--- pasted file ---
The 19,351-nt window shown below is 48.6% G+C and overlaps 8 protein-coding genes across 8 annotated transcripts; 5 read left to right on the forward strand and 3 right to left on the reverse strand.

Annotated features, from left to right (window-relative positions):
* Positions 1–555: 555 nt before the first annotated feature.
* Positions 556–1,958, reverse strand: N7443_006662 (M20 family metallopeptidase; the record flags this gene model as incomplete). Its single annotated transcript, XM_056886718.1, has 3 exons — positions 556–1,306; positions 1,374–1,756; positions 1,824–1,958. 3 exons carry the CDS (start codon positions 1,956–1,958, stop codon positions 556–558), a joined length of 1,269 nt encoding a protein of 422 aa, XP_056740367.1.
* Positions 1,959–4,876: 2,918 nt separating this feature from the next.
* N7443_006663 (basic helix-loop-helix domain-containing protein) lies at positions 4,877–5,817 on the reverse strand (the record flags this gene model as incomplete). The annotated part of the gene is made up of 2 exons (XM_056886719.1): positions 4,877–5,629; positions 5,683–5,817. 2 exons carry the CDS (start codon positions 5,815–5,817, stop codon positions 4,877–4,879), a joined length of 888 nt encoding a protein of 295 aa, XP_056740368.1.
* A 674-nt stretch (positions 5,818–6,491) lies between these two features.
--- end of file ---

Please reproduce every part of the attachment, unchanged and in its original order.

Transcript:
The 19,351-nt window shown below is 48.6% G+C and overlaps 8 protein-coding genes across 8 annotated transcripts; 5 read left to right on the forward strand and 3 right to left on the reverse strand.

Annotated features, from left to right (window-relative positions):
* Positions 1–555: 555 nt before the first annotated feature.
* Positions 556–1,958, reverse strand: N7443_006662 (M20 family metallopeptidase; the record flags this gene model as incomplete). Its single annotated transcript, XM_056886718.1, has 3 exons — positions 556–1,306; positions 1,374–1,756; positions 1,824–1,958. 3 exons carry the CDS (start codon positions 1,956–1,958, stop codon positions 556–558), a joined length of 1,269 nt encoding a protein of 422 aa, XP_056740367.1.
* Positions 1,959–4,876: 2,918 nt separating this feature from the next.
* N7443_006663 (basic helix-loop-helix domain-containing protein) lies at positions 4,877–5,817 on the reverse strand (the record flags this gene model as incomplete). The annotated part of the gene is made up of 2 exons (XM_056886719.1): positions 4,877–5,629; positions 5,683–5,817. 2 exons carry the CDS (start codon positions 5,815–5,817, stop codon positions 4,877–4,879), a joined length of 888 nt encoding a protein of 295 aa, XP_056740368.1.
* A 674-nt stretch (positions 5,818–6,491) lies between these two features.